Below is an excerpt from an article on the work Jeff Schwarz and Dick Wukich are conducting at the Carnegie Library in Braddock.  This facility is a partner to the facilities we are building in Laredo, TX and College Station, TX.


Sunday, February 08, 2009

By Diana Nelson Jones, Pittsburgh Post-Gazette


20090208bdbraddock_500Jeff Schwarz presses a filter in the Braddock Pot Shop.

As a distressed community, Braddock could make a good argument for getting a government bailout. Instead, it has become a producer of stimulus packages for communities with greater problems.

Last fall, the Braddock Pot Shop — a ceramics workshop operated by the Braddock Carnegie Arts Program in the basement of the Carnegie Library — took on an additional role: North America’s first water filter factory.

At Mayor John Fetterman’s urging, AmeriCorps agreed to make a former volunteer a full-time employee in the factory to produce ceramic cones that filter bacteria from water. It is an affiliate of the international network Potters for Peace.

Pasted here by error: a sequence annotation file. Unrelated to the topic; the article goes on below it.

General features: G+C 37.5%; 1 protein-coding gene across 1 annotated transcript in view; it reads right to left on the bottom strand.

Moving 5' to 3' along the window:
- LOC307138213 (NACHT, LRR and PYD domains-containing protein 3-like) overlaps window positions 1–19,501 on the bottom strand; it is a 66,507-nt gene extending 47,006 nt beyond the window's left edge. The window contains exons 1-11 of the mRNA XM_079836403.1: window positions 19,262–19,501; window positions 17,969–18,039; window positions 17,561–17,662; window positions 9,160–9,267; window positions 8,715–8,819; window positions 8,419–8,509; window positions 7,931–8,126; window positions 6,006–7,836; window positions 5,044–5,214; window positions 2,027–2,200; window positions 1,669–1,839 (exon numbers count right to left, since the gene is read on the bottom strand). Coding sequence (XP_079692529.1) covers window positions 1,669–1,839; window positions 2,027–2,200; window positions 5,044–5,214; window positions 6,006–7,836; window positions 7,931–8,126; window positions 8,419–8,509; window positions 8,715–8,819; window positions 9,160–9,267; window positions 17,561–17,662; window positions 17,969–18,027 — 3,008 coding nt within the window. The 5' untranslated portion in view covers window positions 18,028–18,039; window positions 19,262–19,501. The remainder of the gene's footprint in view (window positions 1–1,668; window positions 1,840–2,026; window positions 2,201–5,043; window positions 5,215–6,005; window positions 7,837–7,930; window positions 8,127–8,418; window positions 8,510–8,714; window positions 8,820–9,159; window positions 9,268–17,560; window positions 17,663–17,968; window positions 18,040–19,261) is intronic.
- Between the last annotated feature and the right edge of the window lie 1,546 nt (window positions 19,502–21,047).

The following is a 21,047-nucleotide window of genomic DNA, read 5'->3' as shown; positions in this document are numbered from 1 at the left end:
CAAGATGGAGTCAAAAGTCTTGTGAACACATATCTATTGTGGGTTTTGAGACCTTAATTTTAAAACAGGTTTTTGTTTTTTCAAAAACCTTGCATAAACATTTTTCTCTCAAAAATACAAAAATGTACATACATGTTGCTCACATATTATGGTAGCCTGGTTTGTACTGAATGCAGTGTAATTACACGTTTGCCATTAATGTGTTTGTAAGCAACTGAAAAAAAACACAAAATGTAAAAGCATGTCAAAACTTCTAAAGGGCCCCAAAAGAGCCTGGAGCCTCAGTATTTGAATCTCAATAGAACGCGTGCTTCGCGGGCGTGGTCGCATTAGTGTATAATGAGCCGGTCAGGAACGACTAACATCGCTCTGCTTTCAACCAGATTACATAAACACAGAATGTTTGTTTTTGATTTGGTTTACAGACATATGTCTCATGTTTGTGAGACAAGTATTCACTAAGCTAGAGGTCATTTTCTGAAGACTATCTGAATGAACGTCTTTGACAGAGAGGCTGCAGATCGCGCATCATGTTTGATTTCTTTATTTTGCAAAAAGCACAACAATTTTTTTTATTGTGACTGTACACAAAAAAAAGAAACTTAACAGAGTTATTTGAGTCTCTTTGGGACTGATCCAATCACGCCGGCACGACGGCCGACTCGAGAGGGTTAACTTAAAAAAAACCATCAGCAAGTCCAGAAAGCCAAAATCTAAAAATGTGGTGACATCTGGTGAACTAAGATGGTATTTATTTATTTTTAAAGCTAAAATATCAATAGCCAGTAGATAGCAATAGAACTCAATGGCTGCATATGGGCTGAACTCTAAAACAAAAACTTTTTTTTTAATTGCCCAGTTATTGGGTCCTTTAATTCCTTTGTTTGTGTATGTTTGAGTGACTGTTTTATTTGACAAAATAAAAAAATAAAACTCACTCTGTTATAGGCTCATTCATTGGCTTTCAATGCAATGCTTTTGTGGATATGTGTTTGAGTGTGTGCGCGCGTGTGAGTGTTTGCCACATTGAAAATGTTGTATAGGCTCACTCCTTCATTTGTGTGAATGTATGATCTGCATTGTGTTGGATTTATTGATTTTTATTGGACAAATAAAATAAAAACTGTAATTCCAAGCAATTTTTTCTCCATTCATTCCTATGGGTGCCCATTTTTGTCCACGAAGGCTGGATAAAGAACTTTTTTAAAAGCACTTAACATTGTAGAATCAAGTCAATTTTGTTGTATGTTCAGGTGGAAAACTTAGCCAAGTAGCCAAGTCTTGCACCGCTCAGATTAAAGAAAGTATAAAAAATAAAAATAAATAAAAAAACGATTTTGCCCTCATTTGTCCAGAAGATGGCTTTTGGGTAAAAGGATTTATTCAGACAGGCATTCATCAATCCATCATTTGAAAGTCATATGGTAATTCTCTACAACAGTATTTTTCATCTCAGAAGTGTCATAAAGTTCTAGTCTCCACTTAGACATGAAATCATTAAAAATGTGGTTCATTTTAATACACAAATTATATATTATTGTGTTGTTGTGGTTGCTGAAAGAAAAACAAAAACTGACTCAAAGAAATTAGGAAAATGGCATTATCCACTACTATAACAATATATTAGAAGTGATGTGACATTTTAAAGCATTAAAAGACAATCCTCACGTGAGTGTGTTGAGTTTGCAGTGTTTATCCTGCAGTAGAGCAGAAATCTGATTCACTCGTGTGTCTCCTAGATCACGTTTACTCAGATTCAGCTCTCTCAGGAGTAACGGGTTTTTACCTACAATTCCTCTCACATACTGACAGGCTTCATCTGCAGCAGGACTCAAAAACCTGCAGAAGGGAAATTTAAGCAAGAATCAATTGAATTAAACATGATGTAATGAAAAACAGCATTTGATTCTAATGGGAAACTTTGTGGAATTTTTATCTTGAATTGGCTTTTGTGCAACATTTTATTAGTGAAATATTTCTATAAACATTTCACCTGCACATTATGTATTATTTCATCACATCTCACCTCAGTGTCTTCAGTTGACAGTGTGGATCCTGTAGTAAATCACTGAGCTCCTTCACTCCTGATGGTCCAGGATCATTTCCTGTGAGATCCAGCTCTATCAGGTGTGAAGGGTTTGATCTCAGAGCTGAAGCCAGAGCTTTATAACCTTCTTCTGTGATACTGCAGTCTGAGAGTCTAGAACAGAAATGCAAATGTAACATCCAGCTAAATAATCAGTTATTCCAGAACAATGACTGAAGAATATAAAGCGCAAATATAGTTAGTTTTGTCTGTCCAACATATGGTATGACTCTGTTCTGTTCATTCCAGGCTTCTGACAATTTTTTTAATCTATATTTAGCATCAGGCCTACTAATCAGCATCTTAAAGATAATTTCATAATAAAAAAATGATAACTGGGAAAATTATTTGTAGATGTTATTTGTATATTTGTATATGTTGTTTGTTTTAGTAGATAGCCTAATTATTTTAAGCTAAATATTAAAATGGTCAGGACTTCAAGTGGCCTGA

AmericaCorps volunteers have worked in the ceramics studio since it was established in 2003 and been active for years in youth programs in Braddock. AmericaCorps alumni include Mr. Fetterman.

Jeff Schwarz, 33, a teacher in the studio, stepped into his full-time role impassioned about clay’s potential to improve and save lives — in the Third World or in developed countries during emergency situations in which drinking water supplies have been contaminated.

A graduate of Slippery Rock University, he caught the water filter bug from Richard Wukich, his mentor and teacher. Mr. Wukich is a member of Potters for Peace and has brought the group’s founder and other leaders to campus.


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